Eli Dourado

Meddling with soccer

Two of my favorite intellectuals, Arnold Kling and Richard Epstein, have each offered opinions on how to “improve” soccer. I am dismayed and disappointed. Their proposals are not for modest changes (e.g., electronic assistance for the referee) that would preserve the basic feel of the game. Instead, they want to induce “more scoring” (Kling) and make the game more like basketball and hockey (Epstein).

Kling’s post is particularly frustrating. It begins with the sentence:

I am not a soccer fan.

In my opinion, this should be the end of the post. If Kling does not appreciate soccer, can he not at least leave the several billion of us who do alone? If Kling feels six words is too short for a blog post, he can follow it up with this:

Therefore, I have no opinion on this game that brings joy to countless other people. Value is subjective, and I am happy to respect others' subjective preferences.

If Epstein believes that his rule changes would improve the game, he should start his own modified soccer league and profit from its success. I would wish him the best of luck. But I am pretty sure he would not succeed, and that is because most of the world is basically happy with the way soccer works now.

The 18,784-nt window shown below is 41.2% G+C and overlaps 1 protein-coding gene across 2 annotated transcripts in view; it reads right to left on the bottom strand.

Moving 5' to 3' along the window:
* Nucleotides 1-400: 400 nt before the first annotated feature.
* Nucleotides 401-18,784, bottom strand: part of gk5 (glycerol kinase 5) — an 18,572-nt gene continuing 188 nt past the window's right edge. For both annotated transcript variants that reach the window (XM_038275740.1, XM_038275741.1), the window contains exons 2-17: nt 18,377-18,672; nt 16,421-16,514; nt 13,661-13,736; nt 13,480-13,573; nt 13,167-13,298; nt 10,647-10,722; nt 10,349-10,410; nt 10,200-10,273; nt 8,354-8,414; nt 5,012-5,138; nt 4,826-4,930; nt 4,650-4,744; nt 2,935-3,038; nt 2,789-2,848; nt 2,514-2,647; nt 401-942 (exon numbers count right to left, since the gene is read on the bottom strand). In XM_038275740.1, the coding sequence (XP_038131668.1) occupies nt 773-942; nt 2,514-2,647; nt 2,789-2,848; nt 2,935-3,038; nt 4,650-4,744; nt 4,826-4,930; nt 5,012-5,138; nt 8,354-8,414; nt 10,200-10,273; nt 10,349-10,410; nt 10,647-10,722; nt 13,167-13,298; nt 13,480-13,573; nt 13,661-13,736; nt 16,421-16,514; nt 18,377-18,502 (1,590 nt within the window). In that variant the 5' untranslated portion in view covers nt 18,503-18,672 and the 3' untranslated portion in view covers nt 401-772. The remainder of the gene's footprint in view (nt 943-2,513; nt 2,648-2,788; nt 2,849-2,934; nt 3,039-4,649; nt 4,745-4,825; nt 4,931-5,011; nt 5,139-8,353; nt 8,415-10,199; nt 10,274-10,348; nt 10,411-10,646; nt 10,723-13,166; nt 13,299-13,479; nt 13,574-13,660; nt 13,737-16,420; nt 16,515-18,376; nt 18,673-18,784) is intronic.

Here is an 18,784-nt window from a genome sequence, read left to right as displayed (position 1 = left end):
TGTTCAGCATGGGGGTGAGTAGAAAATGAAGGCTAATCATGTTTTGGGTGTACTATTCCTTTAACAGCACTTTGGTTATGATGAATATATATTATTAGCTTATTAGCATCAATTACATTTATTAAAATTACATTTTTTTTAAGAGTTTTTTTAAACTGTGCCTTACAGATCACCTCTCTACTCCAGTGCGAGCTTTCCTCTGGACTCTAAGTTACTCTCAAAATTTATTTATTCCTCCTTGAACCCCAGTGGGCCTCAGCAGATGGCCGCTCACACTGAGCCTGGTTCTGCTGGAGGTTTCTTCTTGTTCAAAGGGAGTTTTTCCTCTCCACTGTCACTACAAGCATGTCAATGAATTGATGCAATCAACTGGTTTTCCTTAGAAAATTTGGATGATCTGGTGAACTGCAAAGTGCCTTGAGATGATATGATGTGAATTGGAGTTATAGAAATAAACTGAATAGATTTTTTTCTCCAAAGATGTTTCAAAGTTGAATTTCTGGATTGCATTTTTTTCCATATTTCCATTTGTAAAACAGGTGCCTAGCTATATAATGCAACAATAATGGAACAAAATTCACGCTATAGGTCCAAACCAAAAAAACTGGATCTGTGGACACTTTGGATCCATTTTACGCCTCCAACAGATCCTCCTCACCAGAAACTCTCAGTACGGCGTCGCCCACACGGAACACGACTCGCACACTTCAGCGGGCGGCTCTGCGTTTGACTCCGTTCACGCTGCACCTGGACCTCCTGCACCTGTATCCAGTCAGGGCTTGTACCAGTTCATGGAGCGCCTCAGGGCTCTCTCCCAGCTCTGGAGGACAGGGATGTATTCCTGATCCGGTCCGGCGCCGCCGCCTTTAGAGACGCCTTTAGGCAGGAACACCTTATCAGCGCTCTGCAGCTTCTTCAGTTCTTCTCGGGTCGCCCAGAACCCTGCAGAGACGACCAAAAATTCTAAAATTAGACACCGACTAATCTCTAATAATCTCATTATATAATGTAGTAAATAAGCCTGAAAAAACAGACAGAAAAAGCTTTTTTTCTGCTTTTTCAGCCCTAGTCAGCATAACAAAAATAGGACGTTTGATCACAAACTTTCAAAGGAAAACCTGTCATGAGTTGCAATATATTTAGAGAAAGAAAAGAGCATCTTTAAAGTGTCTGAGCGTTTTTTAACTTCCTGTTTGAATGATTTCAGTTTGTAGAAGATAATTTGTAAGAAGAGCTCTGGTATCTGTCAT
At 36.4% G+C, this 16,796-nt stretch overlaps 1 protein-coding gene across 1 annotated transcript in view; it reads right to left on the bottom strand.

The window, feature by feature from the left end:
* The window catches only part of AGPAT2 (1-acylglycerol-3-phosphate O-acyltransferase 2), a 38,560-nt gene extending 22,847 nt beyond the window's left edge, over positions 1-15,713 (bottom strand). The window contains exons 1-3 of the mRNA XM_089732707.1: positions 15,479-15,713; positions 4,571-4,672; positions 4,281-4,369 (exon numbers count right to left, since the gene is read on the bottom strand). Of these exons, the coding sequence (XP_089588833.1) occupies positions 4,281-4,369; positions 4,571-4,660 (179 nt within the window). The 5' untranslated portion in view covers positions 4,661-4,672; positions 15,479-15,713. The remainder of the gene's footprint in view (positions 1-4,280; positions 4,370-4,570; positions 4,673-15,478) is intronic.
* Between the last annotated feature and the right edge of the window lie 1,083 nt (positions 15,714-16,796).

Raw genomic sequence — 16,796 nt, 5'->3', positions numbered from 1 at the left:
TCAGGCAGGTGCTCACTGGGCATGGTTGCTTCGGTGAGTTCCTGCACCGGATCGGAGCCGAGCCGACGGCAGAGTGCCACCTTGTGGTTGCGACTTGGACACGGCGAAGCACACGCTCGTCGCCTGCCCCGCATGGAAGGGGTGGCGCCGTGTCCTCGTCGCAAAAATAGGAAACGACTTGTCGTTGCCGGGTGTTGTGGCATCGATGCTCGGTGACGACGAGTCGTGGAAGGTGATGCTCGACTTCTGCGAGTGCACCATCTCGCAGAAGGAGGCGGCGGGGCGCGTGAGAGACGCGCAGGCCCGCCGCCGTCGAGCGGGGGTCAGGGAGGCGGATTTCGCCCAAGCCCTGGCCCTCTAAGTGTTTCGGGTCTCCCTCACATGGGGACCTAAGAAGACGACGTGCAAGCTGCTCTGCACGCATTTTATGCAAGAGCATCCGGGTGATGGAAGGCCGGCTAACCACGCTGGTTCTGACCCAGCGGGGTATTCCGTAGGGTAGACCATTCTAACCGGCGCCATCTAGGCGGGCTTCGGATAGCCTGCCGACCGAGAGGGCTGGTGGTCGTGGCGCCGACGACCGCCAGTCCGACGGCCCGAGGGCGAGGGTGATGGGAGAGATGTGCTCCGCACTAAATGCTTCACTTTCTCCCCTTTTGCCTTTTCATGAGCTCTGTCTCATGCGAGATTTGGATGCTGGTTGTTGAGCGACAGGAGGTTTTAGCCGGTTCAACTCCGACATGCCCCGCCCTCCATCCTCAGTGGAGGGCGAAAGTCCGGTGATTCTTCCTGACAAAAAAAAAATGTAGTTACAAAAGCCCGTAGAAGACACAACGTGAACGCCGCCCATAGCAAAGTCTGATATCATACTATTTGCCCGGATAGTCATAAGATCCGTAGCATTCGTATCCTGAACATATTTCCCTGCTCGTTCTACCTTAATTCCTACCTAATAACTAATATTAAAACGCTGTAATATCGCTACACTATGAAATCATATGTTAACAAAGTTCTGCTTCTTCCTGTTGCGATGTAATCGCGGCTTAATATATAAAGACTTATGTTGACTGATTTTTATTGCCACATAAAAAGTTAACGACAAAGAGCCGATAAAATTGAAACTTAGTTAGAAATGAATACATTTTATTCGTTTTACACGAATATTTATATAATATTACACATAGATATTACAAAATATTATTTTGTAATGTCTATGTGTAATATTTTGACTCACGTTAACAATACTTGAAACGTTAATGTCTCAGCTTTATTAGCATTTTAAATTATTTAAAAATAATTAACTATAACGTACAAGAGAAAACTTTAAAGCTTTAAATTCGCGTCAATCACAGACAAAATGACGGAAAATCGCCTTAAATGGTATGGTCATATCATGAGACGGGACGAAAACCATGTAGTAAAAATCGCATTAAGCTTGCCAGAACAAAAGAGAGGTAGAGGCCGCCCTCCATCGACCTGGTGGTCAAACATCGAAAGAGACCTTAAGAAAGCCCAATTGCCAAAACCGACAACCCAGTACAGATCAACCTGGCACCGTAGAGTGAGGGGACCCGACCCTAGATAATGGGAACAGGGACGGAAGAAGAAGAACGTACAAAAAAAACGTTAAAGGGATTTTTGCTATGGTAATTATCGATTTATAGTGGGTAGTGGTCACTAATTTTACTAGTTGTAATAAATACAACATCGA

As my regular readers know, I despise meddlesomeness. People should basically leave other people alone, particularly if they are not interested in receiving help or advice. However, I cannot resist the urge to engage in some retaliatory sports meddling, offered with my tongue implanted firmly in my cheek.

I am not a baseball fan. It’s too slow and boring. I propose some rule modifications borrowed from basketball and hockey. First, baseball needs something like a shot clock. I propose that no player (especially the pitcher) be allowed to hold the ball for more than five seconds, and that no more than 30 seconds should elapse between pitches under any circumstances. Violations of these rules will result in two minutes in the penalty box, and the defending team plays a man down. These modifications would not only increase the speed of the game, it would result in the elimination of fat people from professional baseball. Let’s face it—the fact that you can be both a fat slob and a successful baseball player is a damning indictment of the game.

Update — Kling, always a class act, tempers his claims: “…I gladly admit that my opinions should not count, since I know nothing about the sport.” He makes other interesting points in this new post, with which I mostly agree, addressing criticisms other than mine.